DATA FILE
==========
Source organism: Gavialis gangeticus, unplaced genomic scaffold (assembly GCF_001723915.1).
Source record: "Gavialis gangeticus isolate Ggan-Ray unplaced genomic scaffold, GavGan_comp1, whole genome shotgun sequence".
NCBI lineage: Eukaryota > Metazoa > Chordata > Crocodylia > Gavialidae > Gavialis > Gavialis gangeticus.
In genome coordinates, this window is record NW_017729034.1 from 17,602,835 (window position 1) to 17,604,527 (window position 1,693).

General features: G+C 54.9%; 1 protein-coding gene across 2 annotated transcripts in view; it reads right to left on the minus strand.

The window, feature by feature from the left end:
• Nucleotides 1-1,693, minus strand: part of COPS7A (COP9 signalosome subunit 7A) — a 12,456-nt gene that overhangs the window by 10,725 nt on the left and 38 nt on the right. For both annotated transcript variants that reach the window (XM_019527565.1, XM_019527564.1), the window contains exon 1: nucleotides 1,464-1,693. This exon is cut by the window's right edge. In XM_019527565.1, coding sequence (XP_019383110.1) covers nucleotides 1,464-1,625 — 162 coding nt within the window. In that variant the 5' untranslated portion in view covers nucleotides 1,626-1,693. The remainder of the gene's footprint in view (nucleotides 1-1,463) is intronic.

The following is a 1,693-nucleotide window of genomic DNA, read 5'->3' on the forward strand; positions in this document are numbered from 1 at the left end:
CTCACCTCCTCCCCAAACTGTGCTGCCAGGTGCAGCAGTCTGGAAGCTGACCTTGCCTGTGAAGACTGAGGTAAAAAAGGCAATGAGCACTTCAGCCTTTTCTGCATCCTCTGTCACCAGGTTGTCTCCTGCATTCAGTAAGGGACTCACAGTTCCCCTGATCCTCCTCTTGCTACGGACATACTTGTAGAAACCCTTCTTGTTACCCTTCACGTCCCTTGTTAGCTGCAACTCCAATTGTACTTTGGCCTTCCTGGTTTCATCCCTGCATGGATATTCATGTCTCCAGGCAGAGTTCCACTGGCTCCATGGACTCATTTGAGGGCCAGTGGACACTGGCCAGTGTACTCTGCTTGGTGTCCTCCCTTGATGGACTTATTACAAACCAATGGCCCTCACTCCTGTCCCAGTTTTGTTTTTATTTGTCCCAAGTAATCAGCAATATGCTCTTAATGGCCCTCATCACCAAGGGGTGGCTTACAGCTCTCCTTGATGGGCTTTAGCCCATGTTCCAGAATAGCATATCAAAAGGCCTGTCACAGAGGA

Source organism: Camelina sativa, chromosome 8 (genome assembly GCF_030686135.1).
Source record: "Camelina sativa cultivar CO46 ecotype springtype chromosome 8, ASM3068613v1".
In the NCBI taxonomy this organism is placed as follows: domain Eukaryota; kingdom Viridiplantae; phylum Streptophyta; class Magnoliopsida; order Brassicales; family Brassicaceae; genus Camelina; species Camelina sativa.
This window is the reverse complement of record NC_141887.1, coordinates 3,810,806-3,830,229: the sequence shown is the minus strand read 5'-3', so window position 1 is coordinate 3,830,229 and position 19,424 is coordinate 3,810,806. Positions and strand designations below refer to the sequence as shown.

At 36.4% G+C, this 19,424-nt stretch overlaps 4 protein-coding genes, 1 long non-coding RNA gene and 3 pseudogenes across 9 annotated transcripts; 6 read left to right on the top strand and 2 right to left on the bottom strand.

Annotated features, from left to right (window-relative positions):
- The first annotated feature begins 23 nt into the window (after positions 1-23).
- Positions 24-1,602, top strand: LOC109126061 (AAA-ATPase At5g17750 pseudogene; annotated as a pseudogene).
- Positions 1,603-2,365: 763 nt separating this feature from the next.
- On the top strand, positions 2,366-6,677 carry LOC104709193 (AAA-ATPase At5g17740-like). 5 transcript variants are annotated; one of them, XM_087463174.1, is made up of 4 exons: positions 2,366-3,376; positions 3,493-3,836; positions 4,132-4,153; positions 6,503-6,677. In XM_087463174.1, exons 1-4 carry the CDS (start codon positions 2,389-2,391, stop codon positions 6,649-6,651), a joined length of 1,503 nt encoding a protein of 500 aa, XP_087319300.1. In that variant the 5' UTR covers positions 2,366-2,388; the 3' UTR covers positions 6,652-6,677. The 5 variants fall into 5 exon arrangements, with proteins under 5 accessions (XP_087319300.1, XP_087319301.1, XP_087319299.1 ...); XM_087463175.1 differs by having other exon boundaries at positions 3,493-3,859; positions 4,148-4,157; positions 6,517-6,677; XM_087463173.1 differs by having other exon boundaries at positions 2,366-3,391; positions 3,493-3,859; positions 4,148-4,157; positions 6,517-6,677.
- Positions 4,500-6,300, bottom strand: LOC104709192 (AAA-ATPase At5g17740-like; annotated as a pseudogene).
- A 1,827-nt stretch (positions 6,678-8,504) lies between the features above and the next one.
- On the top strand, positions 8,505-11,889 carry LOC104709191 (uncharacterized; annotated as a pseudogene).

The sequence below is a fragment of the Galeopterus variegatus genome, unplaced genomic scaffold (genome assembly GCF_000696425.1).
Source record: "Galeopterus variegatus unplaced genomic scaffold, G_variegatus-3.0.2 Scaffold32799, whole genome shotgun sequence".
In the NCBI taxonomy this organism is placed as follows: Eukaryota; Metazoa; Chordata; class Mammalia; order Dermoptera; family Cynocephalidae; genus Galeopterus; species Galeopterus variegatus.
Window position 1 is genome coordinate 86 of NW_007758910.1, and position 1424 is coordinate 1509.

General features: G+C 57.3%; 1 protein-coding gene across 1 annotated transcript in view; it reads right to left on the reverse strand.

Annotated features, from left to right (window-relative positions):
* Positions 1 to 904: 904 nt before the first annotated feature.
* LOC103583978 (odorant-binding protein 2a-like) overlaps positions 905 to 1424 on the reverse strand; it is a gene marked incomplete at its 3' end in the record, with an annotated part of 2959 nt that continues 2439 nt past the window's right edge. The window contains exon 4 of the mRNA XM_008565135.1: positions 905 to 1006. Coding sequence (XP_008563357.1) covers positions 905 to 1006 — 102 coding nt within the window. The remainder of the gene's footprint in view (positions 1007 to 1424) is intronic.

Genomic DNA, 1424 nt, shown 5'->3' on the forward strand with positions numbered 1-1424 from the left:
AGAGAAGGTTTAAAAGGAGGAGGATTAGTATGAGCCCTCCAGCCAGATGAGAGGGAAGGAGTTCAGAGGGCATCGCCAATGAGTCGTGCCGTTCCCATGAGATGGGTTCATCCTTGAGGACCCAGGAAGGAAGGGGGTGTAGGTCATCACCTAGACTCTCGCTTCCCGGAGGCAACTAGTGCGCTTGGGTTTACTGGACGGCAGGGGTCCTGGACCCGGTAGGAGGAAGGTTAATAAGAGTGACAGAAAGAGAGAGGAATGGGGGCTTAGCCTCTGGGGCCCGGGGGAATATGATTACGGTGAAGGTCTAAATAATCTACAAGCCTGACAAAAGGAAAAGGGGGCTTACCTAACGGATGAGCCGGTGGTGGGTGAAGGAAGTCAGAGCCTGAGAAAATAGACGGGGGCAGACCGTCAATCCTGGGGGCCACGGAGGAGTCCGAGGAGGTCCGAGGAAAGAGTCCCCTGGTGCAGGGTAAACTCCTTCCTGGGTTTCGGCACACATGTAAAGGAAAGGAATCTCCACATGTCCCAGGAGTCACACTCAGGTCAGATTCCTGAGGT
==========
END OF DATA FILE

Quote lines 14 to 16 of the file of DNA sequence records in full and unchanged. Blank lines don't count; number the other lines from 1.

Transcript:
At 36.4% G+C, this 19,424-nt stretch overlaps 4 protein-coding genes, 1 long non-coding RNA gene and 3 pseudogenes across 9 annotated transcripts; 6 read left to right on the top strand and 2 right to left on the bottom strand.

Annotated features, from left to right (window-relative positions):
- The first annotated feature begins 23 nt into the window (after positions 1-23).